Poll: Nearly two-thirds of Republicans now acknowledge climate change

Poll: Nearly two-thirds of Republicans now acknowledge climate change
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Nearly two-thirds of Republicans and a majority of all Americans now acknowledge climate change, according to a Monmouth University Poll released Thursday.

The poll found that 64 percent of Republican respondents said they believe that Earth's climate is changing, up from 49 percent in 2015.

According to the poll, 92 percent of Democrats and 78 percent of independents also said they acknowledge climate change. Eighty-five percent of Democrats and 74 percent of independents polled acknowledged climate change three years ago.

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Just over half of Americans surveyed — 54 percent — said climate change is "very serious," while 17 percent say the problem is "somewhat" serious," according to the poll. In Monmouth's 2015 poll, 41 percent said climate change was "very serious."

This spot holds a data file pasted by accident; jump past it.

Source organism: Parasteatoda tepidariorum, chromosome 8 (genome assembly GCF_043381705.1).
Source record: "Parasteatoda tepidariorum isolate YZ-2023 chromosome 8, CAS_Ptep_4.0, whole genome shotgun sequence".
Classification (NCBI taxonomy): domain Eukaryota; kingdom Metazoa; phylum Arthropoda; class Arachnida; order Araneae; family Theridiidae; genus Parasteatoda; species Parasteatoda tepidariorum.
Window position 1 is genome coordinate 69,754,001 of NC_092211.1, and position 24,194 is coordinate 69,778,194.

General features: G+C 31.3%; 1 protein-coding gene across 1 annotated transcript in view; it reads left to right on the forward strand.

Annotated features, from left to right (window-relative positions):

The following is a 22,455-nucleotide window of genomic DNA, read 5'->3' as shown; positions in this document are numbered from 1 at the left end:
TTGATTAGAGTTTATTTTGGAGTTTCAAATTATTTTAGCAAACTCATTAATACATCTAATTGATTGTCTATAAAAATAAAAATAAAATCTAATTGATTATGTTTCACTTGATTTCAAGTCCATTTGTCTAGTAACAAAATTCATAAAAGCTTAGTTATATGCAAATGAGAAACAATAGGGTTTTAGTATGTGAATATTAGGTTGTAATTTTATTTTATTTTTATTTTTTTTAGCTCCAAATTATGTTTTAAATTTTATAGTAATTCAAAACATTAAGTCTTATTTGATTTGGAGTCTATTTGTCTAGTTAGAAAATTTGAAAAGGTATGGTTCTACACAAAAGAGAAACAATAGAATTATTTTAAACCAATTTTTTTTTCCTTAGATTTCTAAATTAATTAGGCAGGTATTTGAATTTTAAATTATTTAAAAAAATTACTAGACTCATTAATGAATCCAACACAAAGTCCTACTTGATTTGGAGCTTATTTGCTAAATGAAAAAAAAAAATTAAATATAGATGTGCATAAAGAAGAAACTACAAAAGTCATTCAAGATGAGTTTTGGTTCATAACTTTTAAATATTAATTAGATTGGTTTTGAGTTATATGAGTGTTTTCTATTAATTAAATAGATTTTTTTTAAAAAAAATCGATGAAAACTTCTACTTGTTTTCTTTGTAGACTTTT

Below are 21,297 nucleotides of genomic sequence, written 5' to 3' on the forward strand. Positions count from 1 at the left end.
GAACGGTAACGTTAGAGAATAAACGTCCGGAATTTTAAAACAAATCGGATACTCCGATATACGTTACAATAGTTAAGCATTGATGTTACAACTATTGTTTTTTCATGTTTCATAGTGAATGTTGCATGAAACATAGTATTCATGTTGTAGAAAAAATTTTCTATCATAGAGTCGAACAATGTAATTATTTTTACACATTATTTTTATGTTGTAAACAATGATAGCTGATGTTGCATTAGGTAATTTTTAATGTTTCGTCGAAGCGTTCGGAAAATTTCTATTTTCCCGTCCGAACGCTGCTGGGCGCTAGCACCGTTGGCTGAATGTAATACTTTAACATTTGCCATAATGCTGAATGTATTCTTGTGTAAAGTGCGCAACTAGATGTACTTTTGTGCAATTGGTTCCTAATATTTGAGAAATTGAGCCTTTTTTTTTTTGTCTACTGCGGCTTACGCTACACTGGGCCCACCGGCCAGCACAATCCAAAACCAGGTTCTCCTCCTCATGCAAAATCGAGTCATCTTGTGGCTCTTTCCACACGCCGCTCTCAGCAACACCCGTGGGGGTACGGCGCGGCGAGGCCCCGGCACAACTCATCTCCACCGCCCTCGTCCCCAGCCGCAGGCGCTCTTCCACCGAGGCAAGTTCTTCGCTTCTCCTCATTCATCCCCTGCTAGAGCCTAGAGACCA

One-quarter of Republicans surveyed said climate change is a "very serious problem," compared to 82 percent of Democrats and about 51 percent of independents who said the same.

The poll also found that 16 percent of Americans said climate change is not happening, while 5 percent of those surveyed said they are unsure if it is occurring.

Geography, according to the poll, also plays a role in Americans' views of the seriousness of climate change. Residents of coastal areas were 17 percent more likely to say that climate change was a "very serious" problem, compared to their inland neighbors.

Thirty-seven percent of Americans polled said the environment and human activity contribute equally to a changing climate, while 29 percent place greater blame on human activity and 10 percent blame natural environmental changes.

Majorities of Democrats, Republicans and independents said they do not think it is likely that Congress will take action on climate change in the coming years.

The poll came days before the government released a report that warned that changing climate could have profound consequences on the U.S. economy if not acted on.

The Monmouth University poll surveyed 802 adults in the United States between Nov. 9-12. The margin of error is 3.5 percentage points.